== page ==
"As you will," he replied, and then he sank into great gloom. From that moment, although I watched him day and night, and did everything that love and tenderness could suggest, he never seemed to rally. He scarcely spoke, and remained, whenever we were together, bowed in deep and painful reverie. A week ago he took to his bed!"
Here Allen paused.
"I now come to events up to date," he said. "Of course, as you may suppose, I was with my father to the last. A few hours before he passed away he called me to his bedside, and to my astonishment began once more talking about my engagement. He implored me with the utmost earnestness even now at the eleventh hour to break it off. It was not too late, he said, and added further that nothing would give him ease in dying but the knowledge that I would promise him to remain single. Of course I tried to humor him. He took my hand, looked me in the eyes with an expression which I shall never forget and said, "Allen, make me a solemn promise that you will never marry."
"This I naturally had to refuse, and then he told me that, expecting my obstinacy, he had written me a letter which I should find in his safe, but I was not to open it till after his death. I found it this morning. Bell, it is the most extraordinary communication, and either it is entirely a figment of his imagination, for his brain powers were failing very much at the last, or else it is the most awful thing I ever heard of. Here is the letter; read it for yourself."
I took the paper from his hand and read the following matter in shaky, almost illegible writing:
"My Dear Boy: When you read this I shall have passed away. For the last six months my life has been a living death. The horror began in the following way. You know what a deep interest I have always taken in the family history of our house, I have spent the latter years of my life in verifying each detail, and my intention was, had health been given me, to publish a great deal of it in a suitable volume.
"On the special night to which I am about to allude, I sat up late in my study reading the book which I saw you show to Bell a short time ago. In particular, I was much attracted by the terrible curse which the old abbot in the fourteenth century had bestowed upon the family. I read the awful words again and again. I knew that all the other details in the volume had been verified, but that the vault with the coffin had never yet been found. Presently I grew drowsy, and I suppose I must have fallen asleep. In my sleep I had a dream; I thought that someone came into the room, touched me on the shoulder and said, "Come." I looked up; a tall figure beckoned to me. The voice and the figure belonged to my late father. In my dream I rose immediately, although I did not know why I went nor where I was going. The figure went on in front, it entered the hall. I took one of the candles from the table and the key of the chapel, unbolted the door and went out. Still the voice kept saying "Come, come," and the figure of my father walked in front of me. I went across the quadrangle, unlocked the chapel door and entered.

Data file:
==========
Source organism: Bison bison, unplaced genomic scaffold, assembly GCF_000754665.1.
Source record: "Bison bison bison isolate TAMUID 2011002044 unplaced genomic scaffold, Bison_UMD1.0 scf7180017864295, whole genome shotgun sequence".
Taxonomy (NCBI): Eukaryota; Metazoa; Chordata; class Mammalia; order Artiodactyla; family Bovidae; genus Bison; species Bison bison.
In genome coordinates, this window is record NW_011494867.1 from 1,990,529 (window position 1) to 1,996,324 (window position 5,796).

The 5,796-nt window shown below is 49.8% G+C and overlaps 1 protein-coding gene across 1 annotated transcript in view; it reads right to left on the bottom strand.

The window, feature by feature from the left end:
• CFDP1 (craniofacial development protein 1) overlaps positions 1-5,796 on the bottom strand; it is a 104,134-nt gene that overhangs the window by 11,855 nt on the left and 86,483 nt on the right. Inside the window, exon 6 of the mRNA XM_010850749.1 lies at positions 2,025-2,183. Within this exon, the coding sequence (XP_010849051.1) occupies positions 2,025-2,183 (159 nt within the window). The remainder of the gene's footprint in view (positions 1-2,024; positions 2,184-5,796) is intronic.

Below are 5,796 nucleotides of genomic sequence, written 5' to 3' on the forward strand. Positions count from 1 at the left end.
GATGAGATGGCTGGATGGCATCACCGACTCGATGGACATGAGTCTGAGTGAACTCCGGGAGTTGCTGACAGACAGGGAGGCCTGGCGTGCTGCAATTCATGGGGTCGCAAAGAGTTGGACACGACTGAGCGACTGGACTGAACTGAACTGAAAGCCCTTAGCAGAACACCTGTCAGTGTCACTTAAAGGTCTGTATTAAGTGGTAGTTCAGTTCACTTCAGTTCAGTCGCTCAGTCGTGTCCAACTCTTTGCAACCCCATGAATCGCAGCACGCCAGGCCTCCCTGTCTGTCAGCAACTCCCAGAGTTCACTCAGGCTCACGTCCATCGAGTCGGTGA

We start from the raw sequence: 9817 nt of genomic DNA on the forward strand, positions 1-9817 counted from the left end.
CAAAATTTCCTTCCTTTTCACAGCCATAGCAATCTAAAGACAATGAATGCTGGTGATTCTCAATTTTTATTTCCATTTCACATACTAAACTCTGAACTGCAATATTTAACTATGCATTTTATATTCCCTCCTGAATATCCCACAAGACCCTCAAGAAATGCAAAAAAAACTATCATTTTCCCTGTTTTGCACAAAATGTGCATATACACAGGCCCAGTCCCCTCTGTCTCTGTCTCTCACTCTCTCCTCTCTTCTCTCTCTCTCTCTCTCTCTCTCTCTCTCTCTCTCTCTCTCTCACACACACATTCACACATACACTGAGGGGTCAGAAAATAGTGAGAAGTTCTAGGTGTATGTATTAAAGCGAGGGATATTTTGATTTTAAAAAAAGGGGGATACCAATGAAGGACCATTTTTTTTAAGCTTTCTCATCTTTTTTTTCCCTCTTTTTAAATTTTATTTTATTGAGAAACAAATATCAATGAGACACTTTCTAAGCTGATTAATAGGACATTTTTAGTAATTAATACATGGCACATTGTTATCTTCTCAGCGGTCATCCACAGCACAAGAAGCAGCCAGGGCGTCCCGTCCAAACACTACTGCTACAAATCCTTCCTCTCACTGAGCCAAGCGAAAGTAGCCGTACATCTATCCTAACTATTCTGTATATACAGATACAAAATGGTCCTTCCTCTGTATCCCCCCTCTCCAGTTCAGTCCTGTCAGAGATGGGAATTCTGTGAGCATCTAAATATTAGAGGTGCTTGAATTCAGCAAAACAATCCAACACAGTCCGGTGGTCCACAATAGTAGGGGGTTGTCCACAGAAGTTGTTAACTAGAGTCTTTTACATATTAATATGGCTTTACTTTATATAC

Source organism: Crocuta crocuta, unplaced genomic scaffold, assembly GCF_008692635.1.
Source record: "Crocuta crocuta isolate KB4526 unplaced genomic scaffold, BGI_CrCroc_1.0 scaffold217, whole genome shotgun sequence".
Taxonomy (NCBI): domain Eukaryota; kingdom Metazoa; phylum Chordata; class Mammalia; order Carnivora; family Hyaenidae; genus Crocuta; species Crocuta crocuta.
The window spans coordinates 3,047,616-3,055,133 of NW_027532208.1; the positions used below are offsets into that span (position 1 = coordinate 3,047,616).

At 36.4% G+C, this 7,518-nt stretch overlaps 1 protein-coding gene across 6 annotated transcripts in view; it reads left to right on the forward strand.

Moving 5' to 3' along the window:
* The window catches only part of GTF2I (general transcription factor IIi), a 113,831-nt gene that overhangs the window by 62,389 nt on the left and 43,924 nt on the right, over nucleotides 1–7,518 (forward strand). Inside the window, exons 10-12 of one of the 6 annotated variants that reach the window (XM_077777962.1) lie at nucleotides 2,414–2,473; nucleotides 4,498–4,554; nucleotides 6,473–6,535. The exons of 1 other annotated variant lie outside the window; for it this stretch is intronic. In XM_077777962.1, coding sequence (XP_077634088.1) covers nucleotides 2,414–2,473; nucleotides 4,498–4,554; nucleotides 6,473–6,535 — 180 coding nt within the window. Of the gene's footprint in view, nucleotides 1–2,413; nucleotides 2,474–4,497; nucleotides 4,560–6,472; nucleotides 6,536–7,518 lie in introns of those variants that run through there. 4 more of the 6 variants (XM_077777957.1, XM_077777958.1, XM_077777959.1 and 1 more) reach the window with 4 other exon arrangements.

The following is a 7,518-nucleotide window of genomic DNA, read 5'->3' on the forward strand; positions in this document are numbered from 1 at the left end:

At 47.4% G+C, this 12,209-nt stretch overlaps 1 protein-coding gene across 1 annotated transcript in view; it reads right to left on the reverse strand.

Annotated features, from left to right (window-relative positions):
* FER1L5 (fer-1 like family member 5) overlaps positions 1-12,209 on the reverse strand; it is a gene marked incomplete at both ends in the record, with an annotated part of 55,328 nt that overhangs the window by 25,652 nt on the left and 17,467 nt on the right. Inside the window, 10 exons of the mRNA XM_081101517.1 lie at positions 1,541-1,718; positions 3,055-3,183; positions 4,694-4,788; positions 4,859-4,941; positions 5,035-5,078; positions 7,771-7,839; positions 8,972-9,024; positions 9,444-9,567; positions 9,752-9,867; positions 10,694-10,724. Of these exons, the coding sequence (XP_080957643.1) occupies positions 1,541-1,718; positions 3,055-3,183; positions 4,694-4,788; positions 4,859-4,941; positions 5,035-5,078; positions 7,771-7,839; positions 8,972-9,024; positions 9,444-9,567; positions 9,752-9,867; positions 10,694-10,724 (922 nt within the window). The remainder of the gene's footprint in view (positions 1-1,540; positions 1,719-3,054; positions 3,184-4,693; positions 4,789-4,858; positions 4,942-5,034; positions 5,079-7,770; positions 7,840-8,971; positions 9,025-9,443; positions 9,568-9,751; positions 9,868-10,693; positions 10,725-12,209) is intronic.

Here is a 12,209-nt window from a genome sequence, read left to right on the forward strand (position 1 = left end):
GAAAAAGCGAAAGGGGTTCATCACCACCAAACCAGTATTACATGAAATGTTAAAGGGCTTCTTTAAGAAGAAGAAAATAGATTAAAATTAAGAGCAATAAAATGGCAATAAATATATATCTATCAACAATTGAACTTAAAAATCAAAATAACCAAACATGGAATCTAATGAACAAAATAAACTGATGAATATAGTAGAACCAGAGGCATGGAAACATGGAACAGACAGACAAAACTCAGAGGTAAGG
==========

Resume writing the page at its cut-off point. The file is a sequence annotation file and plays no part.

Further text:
"A death-like silence was around me. I crossed the nave to the north aisle; the figure still went in front of me; it entered the great pew which is said to be haunted, and walked straight up to the effigy of the old abbot who had pronounced the curse. This, as you know, is built into the opposite wall. Bending forward, the figure pressed the eyes of the old monk, and immediately a stone started out of its place, revealing a staircase behind. I was about to hurry forward, when I must have knocked against something. I felt a sensation of pain, and suddenly awoke. What was my amazement to find that I had acted on my dream, had crossed the quadrangle and was in the chapel; in fact, was standing in the old pew! Of course there was no figure of any sort visible, but the moonlight shed a cold radiance over all the place. I felt very much startled and impressed, but was just about to return to the house in some wonder at the curious vision which I had experienced, when, raising my startled eyes, I saw that part of it at least was real. The old monk seemed to grin at me from his marble effigy, and beside him was a blank open space. I hurried to it and saw a narrow flight of stairs. I cannot explain what my emotions were, but my keenest feeling at that moment was a strong and horrible curiosity. Holding the candle in my hand, I went down the steps. They terminated at the beginning of a long passage. This I quickly traversed, and at last found myself beside an iron door. It was not locked, but hasped, and was very hard to open; in fact, it required nearly all my strength; at last I pulled it open towards me, and there in a small cell lay the coffin, as the words of the curse said. I gazed at it in horror. I did not dare to enter. It was a wedged-shaped coffin studded with great nails. But as I looked my blood froze within me, for slowly, very slowly, as if pushed by some unseen hand, the great heavy door began to close, quicker and quicker, until with a crash that echoed and reechoed through the empty vault, it shut.
"Terror-stricken, I rushed from the vault and reached my room once more.
"Now I know that this great curse is true; that my father's spirit is there to guard the door and close it, for I saw it with my own eyes, and while you read this know that I am there. I charge you, therefore, not to marry--bring no child into the world to perpetuate this terrible curse. Let the family die out if you have the courage. It is much, I know, to ask; but whether you do or not, come to me there, and if by sign or word I can communicate with you I will do so, but hold the secret safe. Meet me there before my body is laid to rest, when body and soul are still not far from each other. Farewell. ?Your loving father,